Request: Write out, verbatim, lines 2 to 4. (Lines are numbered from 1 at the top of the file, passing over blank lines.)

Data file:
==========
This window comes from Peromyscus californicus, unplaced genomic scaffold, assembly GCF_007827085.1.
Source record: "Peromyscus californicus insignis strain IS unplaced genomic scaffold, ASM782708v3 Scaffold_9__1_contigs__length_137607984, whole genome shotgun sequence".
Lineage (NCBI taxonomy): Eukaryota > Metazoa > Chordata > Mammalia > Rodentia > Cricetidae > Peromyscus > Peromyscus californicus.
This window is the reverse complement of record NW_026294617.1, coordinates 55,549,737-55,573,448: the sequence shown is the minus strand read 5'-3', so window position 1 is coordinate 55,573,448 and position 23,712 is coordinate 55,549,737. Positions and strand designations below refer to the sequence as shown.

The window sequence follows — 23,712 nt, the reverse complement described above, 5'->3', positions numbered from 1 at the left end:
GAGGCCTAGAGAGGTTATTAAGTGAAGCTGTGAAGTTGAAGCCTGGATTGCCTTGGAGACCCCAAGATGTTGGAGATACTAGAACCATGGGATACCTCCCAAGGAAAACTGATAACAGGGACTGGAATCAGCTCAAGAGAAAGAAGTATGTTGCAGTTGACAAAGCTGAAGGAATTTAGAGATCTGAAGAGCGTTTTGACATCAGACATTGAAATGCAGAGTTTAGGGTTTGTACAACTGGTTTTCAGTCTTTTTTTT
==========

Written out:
Source record: "Peromyscus californicus insignis strain IS unplaced genomic scaffold, ASM782708v3 Scaffold_9__1_contigs__length_137607984, whole genome shotgun sequence".
Lineage (NCBI taxonomy): Eukaryota > Metazoa > Chordata > Mammalia > Rodentia > Cricetidae > Peromyscus > Peromyscus californicus.
This window is the reverse complement of record NW_026294617.1, coordinates 55,549,737-55,573,448: the sequence shown is the minus strand read 5'-3', so window position 1 is coordinate 55,573,448 and position 23,712 is coordinate 55,549,737. Positions and strand designations below refer to the sequence as shown.